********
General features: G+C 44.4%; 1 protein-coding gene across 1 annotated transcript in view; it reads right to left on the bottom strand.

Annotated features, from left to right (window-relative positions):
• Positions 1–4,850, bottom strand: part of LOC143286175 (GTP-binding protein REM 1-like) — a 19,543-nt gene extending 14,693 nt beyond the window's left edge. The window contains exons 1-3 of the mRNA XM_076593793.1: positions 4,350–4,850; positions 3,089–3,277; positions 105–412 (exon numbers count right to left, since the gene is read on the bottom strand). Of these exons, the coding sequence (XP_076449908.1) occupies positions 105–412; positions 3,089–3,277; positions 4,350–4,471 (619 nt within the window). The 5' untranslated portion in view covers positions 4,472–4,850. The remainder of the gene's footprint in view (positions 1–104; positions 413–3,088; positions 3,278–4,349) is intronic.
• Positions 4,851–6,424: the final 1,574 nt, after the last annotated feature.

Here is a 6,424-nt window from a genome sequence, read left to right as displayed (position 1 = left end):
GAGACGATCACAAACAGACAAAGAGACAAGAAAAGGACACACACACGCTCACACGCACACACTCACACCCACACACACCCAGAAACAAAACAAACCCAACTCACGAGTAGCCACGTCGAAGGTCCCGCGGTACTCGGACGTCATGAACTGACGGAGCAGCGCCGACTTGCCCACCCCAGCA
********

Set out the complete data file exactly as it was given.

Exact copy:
General features: G+C 44.4%; 1 protein-coding gene across 1 annotated transcript in view; it reads right to left on the bottom strand.

Annotated features, from left to right (window-relative positions):
• Positions 1–4,850, bottom strand: part of LOC143286175 (GTP-binding protein REM 1-like) — a 19,543-nt gene extending 14,693 nt beyond the window's left edge. The window contains exons 1-3 of the mRNA XM_076593793.1: positions 4,350–4,850; positions 3,089–3,277; positions 105–412 (exon numbers count right to left, since the gene is read on the bottom strand). Of these exons, the coding sequence (XP_076449908.1) occupies positions 105–412; positions 3,089–3,277; positions 4,350–4,471 (619 nt within the window). The 5' untranslated portion in view covers positions 4,472–4,850. The remainder of the gene's footprint in view (positions 1–104; positions 413–3,088; positions 3,278–4,349) is intronic.
• Positions 4,851–6,424: the final 1,574 nt, after the last annotated feature.

Here is a 6,424-nt window from a genome sequence, read left to right as displayed (position 1 = left end):
GAGACGATCACAAACAGACAAAGAGACAAGAAAAGGACACACACACGCTCACACGCACACACTCACACCCACACACACCCAGAAACAAAACAAACCCAACTCACGAGTAGCCACGTCGAAGGTCCCGCGGTACTCGGACGTCATGAACTGACGGAGCAGCGCCGACTTGCCCACCCCAGCA